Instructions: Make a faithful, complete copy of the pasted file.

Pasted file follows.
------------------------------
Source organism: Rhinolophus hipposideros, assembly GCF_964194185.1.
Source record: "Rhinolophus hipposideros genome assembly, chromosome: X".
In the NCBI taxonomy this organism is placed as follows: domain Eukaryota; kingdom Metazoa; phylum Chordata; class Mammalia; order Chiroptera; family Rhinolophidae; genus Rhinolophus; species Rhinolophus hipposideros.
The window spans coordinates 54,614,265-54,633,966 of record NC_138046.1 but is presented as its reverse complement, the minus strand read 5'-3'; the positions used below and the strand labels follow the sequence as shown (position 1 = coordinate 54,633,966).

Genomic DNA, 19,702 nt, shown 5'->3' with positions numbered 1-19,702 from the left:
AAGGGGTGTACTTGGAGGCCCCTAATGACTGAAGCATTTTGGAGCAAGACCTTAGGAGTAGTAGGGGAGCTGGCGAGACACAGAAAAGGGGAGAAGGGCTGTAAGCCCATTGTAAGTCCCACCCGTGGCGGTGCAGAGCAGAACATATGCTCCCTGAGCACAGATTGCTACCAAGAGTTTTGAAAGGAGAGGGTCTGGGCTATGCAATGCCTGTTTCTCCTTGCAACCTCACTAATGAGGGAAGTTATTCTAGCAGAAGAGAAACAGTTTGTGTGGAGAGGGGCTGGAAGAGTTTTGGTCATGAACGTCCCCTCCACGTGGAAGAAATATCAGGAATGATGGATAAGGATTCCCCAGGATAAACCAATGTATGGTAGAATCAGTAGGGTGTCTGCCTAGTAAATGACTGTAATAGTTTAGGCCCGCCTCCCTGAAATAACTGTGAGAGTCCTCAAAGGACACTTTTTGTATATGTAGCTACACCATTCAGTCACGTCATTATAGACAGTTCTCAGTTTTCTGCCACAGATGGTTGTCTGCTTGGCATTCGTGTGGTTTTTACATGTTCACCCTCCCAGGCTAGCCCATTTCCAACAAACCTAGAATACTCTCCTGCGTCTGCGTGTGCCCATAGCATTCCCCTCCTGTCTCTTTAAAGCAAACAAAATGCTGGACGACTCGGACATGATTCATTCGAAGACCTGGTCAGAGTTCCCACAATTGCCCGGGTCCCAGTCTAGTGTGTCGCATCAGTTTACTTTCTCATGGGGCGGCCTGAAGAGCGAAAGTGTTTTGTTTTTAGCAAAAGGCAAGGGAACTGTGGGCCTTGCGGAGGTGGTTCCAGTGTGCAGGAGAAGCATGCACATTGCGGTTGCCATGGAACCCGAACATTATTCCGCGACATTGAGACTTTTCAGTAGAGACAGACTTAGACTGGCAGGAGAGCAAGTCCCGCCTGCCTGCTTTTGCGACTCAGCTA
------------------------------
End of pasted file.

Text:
Source organism: Rhinolophus hipposideros, assembly GCF_964194185.1.
Source record: "Rhinolophus hipposideros genome assembly, chromosome: X".
In the NCBI taxonomy this organism is placed as follows: domain Eukaryota; kingdom Metazoa; phylum Chordata; class Mammalia; order Chiroptera; family Rhinolophidae; genus Rhinolophus; species Rhinolophus hipposideros.
The window spans coordinates 54,614,265-54,633,966 of record NC_138046.1 but is presented as its reverse complement, the minus strand read 5'-3'; the positions used below and the strand labels follow the sequence as shown (position 1 = coordinate 54,633,966).

Genomic DNA, 19,702 nt, shown 5'->3' with positions numbered 1-19,702 from the left:
AAGGGGTGTACTTGGAGGCCCCTAATGACTGAAGCATTTTGGAGCAAGACCTTAGGAGTAGTAGGGGAGCTGGCGAGACACAGAAAAGGGGAGAAGGGCTGTAAGCCCATTGTAAGTCCCACCCGTGGCGGTGCAGAGCAGAACATATGCTCCCTGAGCACAGATTGCTACCAAGAGTTTTGAAAGGAGAGGGTCTGGGCTATGCAATGCCTGTTTCTCCTTGCAACCTCACTAATGAGGGAAGTTATTCTAGCAGAAGAGAAACAGTTTGTGTGGAGAGGGGCTGGAAGAGTTTTGGTCATGAACGTCCCCTCCACGTGGAAGAAATATCAGGAATGATGGATAAGGATTCCCCAGGATAAACCAATGTATGGTAGAATCAGTAGGGTGTCTGCCTAGTAAATGACTGTAATAGTTTAGGCCCGCCTCCCTGAAATAACTGTGAGAGTCCTCAAAGGACACTTTTTGTATATGTAGCTACACCATTCAGTCACGTCATTATAGACAGTTCTCAGTTTTCTGCCACAGATGGTTGTCTGCTTGGCATTCGTGTGGTTTTTACATGTTCACCCTCCCAGGCTAGCCCATTTCCAACAAACCTAGAATACTCTCCTGCGTCTGCGTGTGCCCATAGCATTCCCCTCCTGTCTCTTTAAAGCAAACAAAATGCTGGACGACTCGGACATGATTCATTCGAAGACCTGGTCAGAGTTCCCACAATTGCCCGGGTCCCAGTCTAGTGTGTCGCATCAGTTTACTTTCTCATGGGGCGGCCTGAAGAGCGAAAGTGTTTTGTTTTTAGCAAAAGGCAAGGGAACTGTGGGCCTTGCGGAGGTGGTTCCAGTGTGCAGGAGAAGCATGCACATTGCGGTTGCCATGGAACCCGAACATTATTCCGCGACATTGAGACTTTTCAGTAGAGACAGACTTAGACTGGCAGGAGAGCAAGTCCCGCCTGCCTGCTTTTGCGACTCAGCTA